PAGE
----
We are happy to host an insightful article from Alan Wilson, CEO of Expandly, about marketplaces, brand control and much more.
Here’s what he told us!
Once upon a time, you went to Amazon for books, eBay for a pre-loved bargain and Etsy for handmade items. Today, you can buy almost everything and anything from these online marketplaces, from electronics and clothing to groceries and even dog food. And big brands are taking note. In a move that’s shaking up the eCommerce industry and changing the face of retail, big brands are using online marketplaces to sell direct to consumer and access millions of loyal marketplace shoppers. But do brands such as Apple and Calvin Klein really need a helping hand?
Why brands are using online marketplaces
You wouldn’t be wrong to assume that household names have loyal customers, busy retail spaces and high-traffic websites. You, therefore, wouldn’t be wrong to question what they’re doing selling on online marketplaces among smaller retailers.
For many of these brands, the main goal of selling on online marketplaces isn’t to increase or retain sales. Apple isn’t concerned that someone looking to buy an iPhone 11 Pro on Amazon will be tempted by a Nokia 105 when the search results return nadda. What Apple is concerned about is when Amazon’s search results return Apple products from an unauthorised third party seller. Why?
Big brands have spent years, decades and, in some cases, centuries building their name and USP. From the story told and images used to their interaction with customers and packaging of products – everything is controlled. This control is lost as soon as a third-party seller enters the equation, and it can have significant reputational consequences.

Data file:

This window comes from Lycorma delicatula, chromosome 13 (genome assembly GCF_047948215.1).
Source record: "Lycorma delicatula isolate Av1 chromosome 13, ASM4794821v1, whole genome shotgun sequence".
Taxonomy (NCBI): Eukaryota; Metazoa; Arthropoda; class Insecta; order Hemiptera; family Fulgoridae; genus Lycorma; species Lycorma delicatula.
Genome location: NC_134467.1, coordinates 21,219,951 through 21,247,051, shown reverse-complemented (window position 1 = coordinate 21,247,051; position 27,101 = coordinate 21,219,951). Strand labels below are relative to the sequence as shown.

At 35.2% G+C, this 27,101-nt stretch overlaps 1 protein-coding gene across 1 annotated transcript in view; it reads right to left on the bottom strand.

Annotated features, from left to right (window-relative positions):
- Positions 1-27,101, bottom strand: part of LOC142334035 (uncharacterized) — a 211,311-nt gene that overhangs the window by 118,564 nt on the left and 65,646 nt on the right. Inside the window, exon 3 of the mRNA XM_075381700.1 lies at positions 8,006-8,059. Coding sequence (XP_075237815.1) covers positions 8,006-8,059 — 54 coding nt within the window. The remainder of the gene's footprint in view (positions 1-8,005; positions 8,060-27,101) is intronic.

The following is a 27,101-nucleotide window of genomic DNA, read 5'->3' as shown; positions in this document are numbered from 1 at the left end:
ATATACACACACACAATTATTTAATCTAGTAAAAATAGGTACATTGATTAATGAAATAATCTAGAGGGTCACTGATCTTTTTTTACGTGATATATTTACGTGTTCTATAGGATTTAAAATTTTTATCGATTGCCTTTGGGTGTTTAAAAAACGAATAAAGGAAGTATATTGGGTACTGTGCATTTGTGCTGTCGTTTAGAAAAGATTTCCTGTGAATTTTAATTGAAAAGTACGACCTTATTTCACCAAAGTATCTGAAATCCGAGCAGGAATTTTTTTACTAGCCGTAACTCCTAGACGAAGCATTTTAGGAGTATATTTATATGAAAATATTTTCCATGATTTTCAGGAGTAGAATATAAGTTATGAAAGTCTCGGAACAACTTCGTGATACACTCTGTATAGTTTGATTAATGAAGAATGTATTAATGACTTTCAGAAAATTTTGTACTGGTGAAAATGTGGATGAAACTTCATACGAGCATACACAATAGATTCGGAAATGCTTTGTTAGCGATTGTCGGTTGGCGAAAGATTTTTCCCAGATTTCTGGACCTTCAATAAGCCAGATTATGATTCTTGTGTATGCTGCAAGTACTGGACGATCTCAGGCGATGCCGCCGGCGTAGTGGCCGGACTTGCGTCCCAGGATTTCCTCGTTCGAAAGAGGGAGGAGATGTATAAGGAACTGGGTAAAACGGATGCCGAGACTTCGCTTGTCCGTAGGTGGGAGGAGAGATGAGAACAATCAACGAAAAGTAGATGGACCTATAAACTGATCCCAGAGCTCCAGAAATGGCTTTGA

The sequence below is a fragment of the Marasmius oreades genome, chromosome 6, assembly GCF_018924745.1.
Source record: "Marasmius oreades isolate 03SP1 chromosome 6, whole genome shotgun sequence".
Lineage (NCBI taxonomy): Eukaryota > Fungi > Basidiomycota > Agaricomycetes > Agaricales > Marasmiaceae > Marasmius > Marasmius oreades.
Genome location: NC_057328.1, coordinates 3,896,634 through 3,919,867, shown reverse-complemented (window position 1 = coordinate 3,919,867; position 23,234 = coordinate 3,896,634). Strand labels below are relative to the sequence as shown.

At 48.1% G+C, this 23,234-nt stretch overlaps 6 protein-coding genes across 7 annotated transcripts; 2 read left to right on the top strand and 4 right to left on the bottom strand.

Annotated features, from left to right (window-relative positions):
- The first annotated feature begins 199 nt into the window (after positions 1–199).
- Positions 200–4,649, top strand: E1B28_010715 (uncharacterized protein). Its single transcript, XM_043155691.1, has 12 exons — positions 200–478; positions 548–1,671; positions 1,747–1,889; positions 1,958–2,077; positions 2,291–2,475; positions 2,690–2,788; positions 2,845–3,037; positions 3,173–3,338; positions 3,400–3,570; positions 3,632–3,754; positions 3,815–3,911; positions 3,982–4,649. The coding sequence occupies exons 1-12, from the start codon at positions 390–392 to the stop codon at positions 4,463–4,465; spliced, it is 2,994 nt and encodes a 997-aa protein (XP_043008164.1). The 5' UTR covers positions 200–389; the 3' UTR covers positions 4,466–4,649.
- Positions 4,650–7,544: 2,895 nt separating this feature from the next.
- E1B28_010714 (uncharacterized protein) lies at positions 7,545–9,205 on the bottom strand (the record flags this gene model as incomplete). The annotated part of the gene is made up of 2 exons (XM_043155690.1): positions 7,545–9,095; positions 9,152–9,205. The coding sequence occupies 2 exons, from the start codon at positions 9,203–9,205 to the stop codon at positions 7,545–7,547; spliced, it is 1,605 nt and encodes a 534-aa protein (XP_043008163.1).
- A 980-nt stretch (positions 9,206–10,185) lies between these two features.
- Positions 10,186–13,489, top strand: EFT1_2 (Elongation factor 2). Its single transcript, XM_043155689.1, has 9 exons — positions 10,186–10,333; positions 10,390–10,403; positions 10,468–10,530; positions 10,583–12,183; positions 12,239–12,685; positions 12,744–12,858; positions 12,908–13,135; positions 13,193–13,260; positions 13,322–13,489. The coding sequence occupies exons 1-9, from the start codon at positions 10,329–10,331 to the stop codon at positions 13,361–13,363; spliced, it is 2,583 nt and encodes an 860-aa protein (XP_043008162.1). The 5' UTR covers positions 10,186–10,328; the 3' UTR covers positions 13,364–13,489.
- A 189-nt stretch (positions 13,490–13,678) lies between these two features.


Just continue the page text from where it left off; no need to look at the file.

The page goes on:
Big names will also have spent considerable time setting the optimum price point and strategy for their products. For Apple and Calvin Klein, their price points are high in reflection of the quality and technology received. When a third-party seller goes against this price point, it diminishes the quality or value of the brand.
And finally, brands want to own the customer relationship to control communication, influence experience and collect customer data. When a customer buys via Amazon, their relationship and data is with the third party seller and Amazon, not the brand. This may impact how the customer interacts with the main brand in the future while also limiting the use of customer purchase history in future strategies.
We’ve already mentioned brands such as Apple and Calvin Klein going direct to consumer, and they’re not the only ones. Black+Decker, Under Armour and Lay’s have all taken their brands D2C. And, interestingly, customers like it too. More than half of shoppers prefer buying directly from brand names, and 40% of online shoppers expect 40% of their purchases to be directly from brands within the next five years.
Not everyone agrees. Earlier last month, Primark publicly asked its customers not to buy its products online:
Are they missing a trick? Well, initial figures suggest not. Primark recently announced the opening of 19 new stores over the next 12 months, but what does the future hold?
But with eCommerce sales already representing 22.3% of total retail sales and expected to increase to 27.9% by 2023, could this be commercial suicide. Names such as Toys R Us, Mothercare, Bon Marche and Karen Millen might think so. At Expandly, we’re definitely experiencing a significant increase in retailers looking to sell direct to consumer and tap into the online marketplace market, using D2C eCommerce software, fast shipping strategies and 3PLs to help.
Is this the future of retail? We’ll just have to wait and see.